“I’ve never understood the terrible antagonism to him in some circles, although I am not blind to his limitations as his former boss. Some people think he should be sent to prison for life or something – he really upsets them. Boris lied to me, but that’s Boris. These things happen.”

Black and his wife in 1994
Black and his wife in 1994Camera Press

Johnson had sworn to Black that if he made him editor of The Spectator he would drop any immediate political ambitions. “He promised in a hilarious sequence of oaths and affirmations that he wouldn’t dream of standing as a candidate, he put it verbally and in a very exaggeratedly emphatic way. But it wasn’t two weeks before we found that he had thrown his hat in the ring as candidate,” Black says now. “There was Henley and another place, just to be doubly sure. I was fairly annoyed when he became an MP.”

Now though, he thinks his time may have come. “I just have the sense he’s the one who can slice the Gordian knot if not much else. It has been a shocking spectacle for the world to see Britain in this state, incoherent and divided. Politics hasn’t been this interesting since my friend Margaret Thatcher was in power, but this is way over the top.”

While Boris Johnson was editing The Spectator, he was having an affair with his deputy, Petronella Wyatt, whom Lord Black still sees regularly. “I am completely astounded how complicated the private lives are of some of the people I know. I would find it a terrible strain, but some people like that kind of thing. I don’t think it has a bearing on his ability to be PM.”

Black is one of the few men to know both Boris Johnson and President Trump. He was once Donald Trump’s business partner in a Chicago skyscraper project; he and Amiel would often dine with the Trumps in New York and went to their wedding. “I don’t think Boris is much like Trump. Despite the impression Trump gives, he was an extremely efficient businessman, he ran a tight ship and all his people were capable. He was fantastically motivated to make money and he has been widely misunderstood and underestimated with people thinking he was an absurd character.”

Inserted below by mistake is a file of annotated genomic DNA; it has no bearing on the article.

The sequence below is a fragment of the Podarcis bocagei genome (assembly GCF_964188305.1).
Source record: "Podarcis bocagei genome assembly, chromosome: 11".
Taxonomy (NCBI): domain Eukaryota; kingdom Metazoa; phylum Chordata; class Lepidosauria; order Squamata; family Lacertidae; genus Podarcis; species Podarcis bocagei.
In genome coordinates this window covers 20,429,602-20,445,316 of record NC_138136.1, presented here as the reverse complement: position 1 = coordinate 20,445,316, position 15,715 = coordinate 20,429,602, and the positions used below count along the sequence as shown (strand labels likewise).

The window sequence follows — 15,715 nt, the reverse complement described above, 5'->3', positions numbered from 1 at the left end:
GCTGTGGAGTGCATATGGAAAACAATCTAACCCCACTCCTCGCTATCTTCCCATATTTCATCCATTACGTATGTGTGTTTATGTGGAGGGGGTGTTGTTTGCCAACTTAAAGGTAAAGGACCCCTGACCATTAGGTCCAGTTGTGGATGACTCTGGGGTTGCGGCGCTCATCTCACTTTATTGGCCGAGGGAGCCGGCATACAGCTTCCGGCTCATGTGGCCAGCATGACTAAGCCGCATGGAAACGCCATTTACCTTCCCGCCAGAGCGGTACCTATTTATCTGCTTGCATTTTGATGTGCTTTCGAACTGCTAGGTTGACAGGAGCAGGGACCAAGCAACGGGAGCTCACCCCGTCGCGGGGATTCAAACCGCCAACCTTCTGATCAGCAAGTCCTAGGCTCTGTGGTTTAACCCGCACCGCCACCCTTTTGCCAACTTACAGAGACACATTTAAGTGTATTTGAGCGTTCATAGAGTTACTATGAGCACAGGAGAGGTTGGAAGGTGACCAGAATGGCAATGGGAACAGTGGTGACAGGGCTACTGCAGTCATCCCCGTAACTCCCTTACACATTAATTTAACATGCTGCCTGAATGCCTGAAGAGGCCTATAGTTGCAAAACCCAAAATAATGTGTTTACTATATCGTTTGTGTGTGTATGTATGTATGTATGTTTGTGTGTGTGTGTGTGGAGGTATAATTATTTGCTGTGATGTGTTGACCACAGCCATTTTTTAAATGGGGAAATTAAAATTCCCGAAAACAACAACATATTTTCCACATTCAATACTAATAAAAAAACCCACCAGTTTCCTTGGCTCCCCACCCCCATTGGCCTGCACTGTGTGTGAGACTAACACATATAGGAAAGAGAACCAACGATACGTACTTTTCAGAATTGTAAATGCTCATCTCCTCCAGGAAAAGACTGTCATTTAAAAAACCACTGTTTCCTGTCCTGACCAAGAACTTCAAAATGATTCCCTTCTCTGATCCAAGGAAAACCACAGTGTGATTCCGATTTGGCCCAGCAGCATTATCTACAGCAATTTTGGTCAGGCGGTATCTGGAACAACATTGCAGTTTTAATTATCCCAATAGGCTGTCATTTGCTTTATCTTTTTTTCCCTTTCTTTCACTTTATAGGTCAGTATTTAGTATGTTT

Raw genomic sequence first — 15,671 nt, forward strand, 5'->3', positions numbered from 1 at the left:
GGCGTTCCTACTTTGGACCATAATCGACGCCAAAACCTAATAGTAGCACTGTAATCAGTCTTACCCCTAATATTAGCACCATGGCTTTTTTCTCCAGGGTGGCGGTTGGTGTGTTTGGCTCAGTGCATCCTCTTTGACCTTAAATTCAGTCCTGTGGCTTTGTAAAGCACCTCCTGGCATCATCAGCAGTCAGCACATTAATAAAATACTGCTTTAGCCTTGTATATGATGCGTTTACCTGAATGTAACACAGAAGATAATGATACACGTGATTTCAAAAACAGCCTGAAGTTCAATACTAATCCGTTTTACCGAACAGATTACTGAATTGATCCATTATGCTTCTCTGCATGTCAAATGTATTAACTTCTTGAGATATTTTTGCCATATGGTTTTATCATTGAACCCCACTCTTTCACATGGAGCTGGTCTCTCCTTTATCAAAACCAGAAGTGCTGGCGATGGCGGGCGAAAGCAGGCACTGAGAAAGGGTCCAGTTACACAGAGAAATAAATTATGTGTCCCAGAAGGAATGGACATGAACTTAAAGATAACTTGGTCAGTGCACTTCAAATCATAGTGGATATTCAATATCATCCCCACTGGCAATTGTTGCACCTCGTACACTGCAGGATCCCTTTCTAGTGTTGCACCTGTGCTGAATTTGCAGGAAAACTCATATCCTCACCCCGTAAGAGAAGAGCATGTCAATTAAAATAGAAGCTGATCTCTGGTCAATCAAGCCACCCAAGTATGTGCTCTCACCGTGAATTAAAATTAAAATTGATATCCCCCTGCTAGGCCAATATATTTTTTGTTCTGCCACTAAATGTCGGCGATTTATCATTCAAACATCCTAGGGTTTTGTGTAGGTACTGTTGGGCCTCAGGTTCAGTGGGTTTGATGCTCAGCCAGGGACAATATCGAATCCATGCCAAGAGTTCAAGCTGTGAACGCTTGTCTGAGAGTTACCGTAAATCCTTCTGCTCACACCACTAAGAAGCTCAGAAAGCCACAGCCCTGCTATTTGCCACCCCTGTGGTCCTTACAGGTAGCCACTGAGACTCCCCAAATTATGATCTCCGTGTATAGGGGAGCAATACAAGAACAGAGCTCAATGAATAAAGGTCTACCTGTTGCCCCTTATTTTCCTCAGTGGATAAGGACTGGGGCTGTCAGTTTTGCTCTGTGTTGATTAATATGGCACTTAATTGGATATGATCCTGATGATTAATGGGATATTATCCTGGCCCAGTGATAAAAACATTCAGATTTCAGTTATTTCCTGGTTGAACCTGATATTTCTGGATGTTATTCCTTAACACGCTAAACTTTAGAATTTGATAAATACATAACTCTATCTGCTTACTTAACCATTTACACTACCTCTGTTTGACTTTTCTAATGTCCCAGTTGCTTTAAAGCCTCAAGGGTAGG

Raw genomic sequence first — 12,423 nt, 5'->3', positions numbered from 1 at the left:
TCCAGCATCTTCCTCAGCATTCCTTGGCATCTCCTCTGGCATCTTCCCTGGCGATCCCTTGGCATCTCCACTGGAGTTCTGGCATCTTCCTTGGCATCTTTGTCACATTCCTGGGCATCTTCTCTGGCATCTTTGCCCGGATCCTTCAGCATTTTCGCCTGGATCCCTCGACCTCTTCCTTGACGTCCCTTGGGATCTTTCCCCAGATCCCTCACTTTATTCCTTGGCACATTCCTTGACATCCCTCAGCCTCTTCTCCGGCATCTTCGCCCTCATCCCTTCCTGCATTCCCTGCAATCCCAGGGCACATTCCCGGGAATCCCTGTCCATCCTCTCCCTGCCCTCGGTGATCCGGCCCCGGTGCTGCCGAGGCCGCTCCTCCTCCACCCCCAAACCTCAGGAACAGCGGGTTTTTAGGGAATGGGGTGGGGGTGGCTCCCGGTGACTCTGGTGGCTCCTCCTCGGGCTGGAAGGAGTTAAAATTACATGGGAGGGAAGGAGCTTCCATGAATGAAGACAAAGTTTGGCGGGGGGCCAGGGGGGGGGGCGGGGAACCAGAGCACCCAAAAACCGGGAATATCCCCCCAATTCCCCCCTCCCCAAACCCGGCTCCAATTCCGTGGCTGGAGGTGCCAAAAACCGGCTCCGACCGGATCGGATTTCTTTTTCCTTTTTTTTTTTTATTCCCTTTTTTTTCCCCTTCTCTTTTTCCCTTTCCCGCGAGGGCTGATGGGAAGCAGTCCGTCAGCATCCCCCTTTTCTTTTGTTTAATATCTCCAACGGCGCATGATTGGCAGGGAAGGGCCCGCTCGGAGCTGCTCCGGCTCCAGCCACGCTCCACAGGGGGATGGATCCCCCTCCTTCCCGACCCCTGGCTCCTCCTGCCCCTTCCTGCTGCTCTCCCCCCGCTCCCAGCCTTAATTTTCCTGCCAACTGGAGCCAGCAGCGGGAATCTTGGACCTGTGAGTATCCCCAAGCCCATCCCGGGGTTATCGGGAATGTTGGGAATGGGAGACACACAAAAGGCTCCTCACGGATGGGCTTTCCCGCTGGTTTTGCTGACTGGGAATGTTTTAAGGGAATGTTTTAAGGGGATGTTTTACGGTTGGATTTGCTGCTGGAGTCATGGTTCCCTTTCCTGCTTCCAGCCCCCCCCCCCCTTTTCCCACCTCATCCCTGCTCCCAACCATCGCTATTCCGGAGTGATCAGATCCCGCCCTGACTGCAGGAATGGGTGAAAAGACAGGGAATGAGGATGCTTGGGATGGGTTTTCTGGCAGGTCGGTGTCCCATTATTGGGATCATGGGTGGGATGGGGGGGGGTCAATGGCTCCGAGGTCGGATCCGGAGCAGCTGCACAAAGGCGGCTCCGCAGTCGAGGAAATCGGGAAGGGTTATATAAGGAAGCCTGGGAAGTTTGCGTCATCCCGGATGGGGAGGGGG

He must see that the president is a contentious figure. “There is plenty of room to disagree with him, but the only slightly absurd thing about him is some of the peculiar and slightly shabby methods he used to further his self-enrichment. They weren’t illegal. He has had this idea all the time I have known him of translating celebrity into high political office and, if I may put it this way without sounding like an old dowager, becoming more socially successful. He has always had a grand plan and he follows it with almost preternatural determination. There are aspects to Boris’s private life which are quite sad. That is not the case with Trump; his ex-wives speak well of him and there was plenty of money for them.”

His admiration doesn’t seem manufactured. “Trump is the only person elected president without ever having sought any kind of public or military office before. He did it with a communication strategy that had just become technologically possible – in that sense he was like President Roosevelt using the radio. Boris is a character but not so much a pioneer; he’s just ambitious. He wants a statue and journalists don’t get statues, only prime ministers.”

As his former boss, I’m not blind to Boris’s limitations. He lied to me, but that’s Boris

Now back in London he is meeting Boris again for a drink but the capital he says has changed. “You can see there are more un-English faces than ever, I don’t mean that disparagingly, but it is a change. There are problems with the Islamists, I think, but that is not confined to Britain. London is still an interesting city; it’s a crossroads. My mantelpiece used to be covered with these stiff invitations. Now the super-rich are different; there are foreigners who have made money in odd ways that probably would raise eyebrows with the membership committee of White’s club.”

He never quite became part of the British Establishment. “I had the impression that, as a foreigner, they credited me with being an educated person, knowing the language tolerably well and British history fairly well, better than most maybe. But when adverse circumstances temporarily overtook me the British that I knew well were more loyal than I expected. On the other hand, I found some elements of this country, especially the media, gratuitously hostile and nasty – the British never like too much success. But everything is fine now and I’ve pretty well won the public relations battle.”